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50 Disproportionate incidence of neuroendocrine cervical cancer in minority populations – a study of 2,046 patients
  1. C Liao1,
  2. K Furey2,
  3. C Chan3,
  4. MT Richardson2,
  5. K Tran2,
  6. C Tian4,
  7. KM Darcy4,
  8. DS Kapp5,
  9. JG Cohen2 and
  10. JK Chan3
  1. 1Kaohsiung Veterans General Hospital, Taiwan
  2. 2University of California, Los Angeles, USA
  3. 3Palo Alto Medical Foundation, California Pacific Medical Center, Sutter Health, USA
  4. 4Walter Reed National Military Medical Center, USA
  5. 5Stanford University School of Medicine, USA


Objectives To determine the incidence of Neuroendocrine Cervical Cancer (NEC) in regards to age, race and stage at presentation.

Methods From 2001 to 2016, incidence rates of cervical cancer were calculated from United States Cancer Statistics with Surveillance, Epidemiology and End Results (SEER) Program. SEER*Stat and Joinpoint regression were used to calculate the incidence rate (per 100,000 women) and average annual percent change (AAPC), adjusted for hysterectomy and pregnancy prevalence data from the Behavioral Risk Factor Surveillance System.

Results Between 2001–2016, Neuroendocrine Carcinoma of the cervix (NEC) was identified in 2,046 (1%) patients of 200,000 women with cervical cancer; of which, 1,300 were White (63.5%), 332 Blacks (16.2%), 267 Hispanics (13.0%), and 35 Asians (5.9%) and 26 unidentified (1.3%). For all races, age-adjusted incidence of NEC increased from 0.067 per 100,000 women in 2001 to 0.091 in 2016. Age-adjusted incidence was higher in minority populations compared to Whites (Blacks 0.11; Asians 0.092; Hispanics 0.086; Whites 0.075 per 100,000). The incidence of NEC increased with age in both Hispanics and Blacks. The peaks in incidence for Blacks was significantly older at 80+yo (0.35 per 100,000) compared to 60–64yo for Hispanics (0.2) and 35–39yo (0.14) for Whites. Compared to Squamous Cell Carcinoma, NEC patients were more likely to have distant disease at diagnosis (37.4% vs. 12.5%) and less localized disease (22.3% vs. 43.2%) after adjusting for race and age.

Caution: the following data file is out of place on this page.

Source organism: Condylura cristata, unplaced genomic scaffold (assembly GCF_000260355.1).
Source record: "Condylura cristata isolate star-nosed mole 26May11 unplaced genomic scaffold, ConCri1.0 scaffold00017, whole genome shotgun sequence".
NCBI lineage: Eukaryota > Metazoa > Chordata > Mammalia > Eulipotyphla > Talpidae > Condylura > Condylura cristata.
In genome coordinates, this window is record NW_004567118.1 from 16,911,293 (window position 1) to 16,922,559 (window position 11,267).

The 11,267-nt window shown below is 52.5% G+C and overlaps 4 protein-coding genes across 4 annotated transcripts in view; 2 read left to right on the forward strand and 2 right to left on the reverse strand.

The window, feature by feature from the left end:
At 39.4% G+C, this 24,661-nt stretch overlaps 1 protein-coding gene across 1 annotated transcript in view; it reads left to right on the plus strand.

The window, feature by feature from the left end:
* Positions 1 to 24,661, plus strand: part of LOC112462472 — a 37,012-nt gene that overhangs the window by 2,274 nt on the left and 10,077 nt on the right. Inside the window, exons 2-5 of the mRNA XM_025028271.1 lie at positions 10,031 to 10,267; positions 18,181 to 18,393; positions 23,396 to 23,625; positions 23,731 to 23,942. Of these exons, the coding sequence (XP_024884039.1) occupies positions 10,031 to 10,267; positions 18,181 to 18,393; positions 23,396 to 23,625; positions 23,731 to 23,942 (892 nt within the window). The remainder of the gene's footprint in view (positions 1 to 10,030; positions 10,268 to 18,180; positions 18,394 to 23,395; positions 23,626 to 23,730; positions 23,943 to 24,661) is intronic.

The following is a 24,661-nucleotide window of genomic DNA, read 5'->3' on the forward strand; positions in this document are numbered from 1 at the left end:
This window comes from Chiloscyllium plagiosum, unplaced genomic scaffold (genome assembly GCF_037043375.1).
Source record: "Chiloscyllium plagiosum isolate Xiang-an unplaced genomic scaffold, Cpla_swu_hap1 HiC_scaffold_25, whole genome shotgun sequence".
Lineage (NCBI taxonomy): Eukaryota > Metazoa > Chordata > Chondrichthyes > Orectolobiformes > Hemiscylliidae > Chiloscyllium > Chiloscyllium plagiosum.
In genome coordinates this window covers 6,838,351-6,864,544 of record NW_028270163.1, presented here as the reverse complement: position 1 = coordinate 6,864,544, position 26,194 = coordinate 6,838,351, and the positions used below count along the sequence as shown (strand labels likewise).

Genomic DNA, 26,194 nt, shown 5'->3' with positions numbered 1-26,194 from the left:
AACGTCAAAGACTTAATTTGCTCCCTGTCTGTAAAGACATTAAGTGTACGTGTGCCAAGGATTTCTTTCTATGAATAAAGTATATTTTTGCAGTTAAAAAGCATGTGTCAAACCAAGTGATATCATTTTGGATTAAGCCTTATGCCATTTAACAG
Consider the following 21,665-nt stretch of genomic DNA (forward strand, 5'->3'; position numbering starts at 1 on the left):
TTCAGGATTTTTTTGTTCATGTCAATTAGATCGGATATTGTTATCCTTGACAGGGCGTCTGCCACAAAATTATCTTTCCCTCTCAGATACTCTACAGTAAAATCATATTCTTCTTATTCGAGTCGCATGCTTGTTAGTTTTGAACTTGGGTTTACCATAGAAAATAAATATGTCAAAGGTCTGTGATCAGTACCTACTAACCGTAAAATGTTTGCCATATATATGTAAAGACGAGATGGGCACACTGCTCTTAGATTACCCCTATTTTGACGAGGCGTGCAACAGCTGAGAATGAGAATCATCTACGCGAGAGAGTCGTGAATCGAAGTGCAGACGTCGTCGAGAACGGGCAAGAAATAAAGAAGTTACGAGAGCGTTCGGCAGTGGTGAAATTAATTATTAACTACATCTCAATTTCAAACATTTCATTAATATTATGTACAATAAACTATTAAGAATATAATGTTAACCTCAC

Conclusion Compared to Whites, Blacks and Hispanics have a significantly higher incidence of neuroendocrine carcinoma. Moreover, Hispanics have more advanced stage at presentation.

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